to reprint some extracts from it.

Life on the Congo. By the Rev. W. HOLMAN
BENTLEY, of the Baptist Mission. Religious
Tract Society.

THIS is a third edition, and revised, of Mr.
Bentley's previous volume. Chapter IX. summarises
up to date (September 1893) the progress,
political and religious, of the Congo Free State.
It deals not only with the physical features
of the country, but also with its home life and
the religious ideas of the natives, and is an
interesting book for general reading on the
subject of missions on the Congo.

The Early Spread of Religious Ideas, especially in.
the Far East. By the Rev. Jos. EDKINS, B.A.,
D. D., of Shanghai. Religious Tract Society.
THIS is one of the series of "Bypaths of Bible
Knowledge," and is an important contribution to
apologetic literature by one of the most distin-
guished oriental scholars of the day. Dr. Edkins
has lately been in this country, and his able and
instructive little volume (which is compressed
within 144 pages) cannot fail to be both in-
teresting and useful. Dr. Edkins himself says
the aim of the book is to draw attention to the
mass of information upon primeval religion
gathered in ancient oriental literature, as well as
in the language of eastern countries, and he
believes that the evidence afforded by oriental
languages tend strongly to confirm the Biblical
doctrines of a primitive revelation. It is gratifying
to learn from private sources that Dr. Edkin's
work is already being found useful by anti-infidel

Echoes from the Undying Word. By FREDK.
HARPER, M.A. Religious Tract Society.

IN this little volume we have a series of brief,
pointed, aptly illustrated chapters of various aspects

of Bible teaching. They all have a direct practical purpose, and the volume will be found useful for devotional reading. The several chapters were originally spoken messages in a little village church, and the author declares his veneration for that form of doctrine which is known as the old evangelical faith.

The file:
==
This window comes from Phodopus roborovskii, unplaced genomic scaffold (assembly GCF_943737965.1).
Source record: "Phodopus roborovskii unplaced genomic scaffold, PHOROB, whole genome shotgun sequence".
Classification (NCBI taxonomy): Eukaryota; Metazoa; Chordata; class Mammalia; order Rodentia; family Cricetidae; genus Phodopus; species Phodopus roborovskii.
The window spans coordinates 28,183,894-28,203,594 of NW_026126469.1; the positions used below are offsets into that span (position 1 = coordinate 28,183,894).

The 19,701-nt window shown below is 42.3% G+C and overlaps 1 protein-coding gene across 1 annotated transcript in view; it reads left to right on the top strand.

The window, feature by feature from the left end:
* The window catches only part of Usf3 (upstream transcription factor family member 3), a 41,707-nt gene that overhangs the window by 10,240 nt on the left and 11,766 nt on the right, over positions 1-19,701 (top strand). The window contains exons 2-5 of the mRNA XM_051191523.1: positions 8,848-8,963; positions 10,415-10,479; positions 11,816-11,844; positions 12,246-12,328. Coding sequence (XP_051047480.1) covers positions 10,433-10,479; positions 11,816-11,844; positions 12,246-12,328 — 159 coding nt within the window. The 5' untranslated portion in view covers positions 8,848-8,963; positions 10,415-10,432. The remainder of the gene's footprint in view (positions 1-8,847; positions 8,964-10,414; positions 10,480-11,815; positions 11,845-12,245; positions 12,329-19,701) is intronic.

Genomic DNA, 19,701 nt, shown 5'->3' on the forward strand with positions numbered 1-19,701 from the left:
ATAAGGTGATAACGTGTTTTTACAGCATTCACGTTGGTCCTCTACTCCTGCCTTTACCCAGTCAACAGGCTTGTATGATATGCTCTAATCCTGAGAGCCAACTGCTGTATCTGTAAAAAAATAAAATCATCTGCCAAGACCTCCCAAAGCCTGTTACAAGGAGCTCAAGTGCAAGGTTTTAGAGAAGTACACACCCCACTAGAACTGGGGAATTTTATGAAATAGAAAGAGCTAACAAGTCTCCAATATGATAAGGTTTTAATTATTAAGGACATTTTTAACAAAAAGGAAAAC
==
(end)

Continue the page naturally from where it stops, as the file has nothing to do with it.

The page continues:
The Log of a Sky Pilot. By THOS. STANLEY TREANOR, M.A. Religious Tract Society. THIS is a book of thrilling adventures, and is written by one who, as chaplain in the Missions to Seamen, gives us an account of work around the Goodwin Sands, in which he has had a part. Many inspiring incidents are given connected with the venturesome work of carrying the Gospel message to seamen of all nations whose vessels pass through the Downs, and the book will be found full of the deepest interest to all who wish well to our sailors and to the men who man the light-ships. This volume will surely stir all who read it to right thought and earnest endeavour to aid in such a glorious mission. There are many capital illustrations, and the volume is both instructive and interesting.

Forty-two Years amony the Indians and Eskimo.

By BEATRICE BATTY. Religious Tract Society. THIS attractive volume of 220 pages gives us pictures from the life of the Right Rev. John Horden, first Bishop of Moosonee. He was a great pioneer missionary, and the authoress gives us the story of his hard and adventurous life mainly in his own words. There is also much of interest in the accounts of Indian life and travel, whilst the records of success will gladden the hearts of all who long for the triumph of the Saviour's Kingdom. It should be added that there are many illustrations.

This is What I Want. Religious Tract Society. A LITTLE Volume containing 52 tracts of the new Every Week Series. There are many illustrations, and it will be an acceptable little present in any quarter.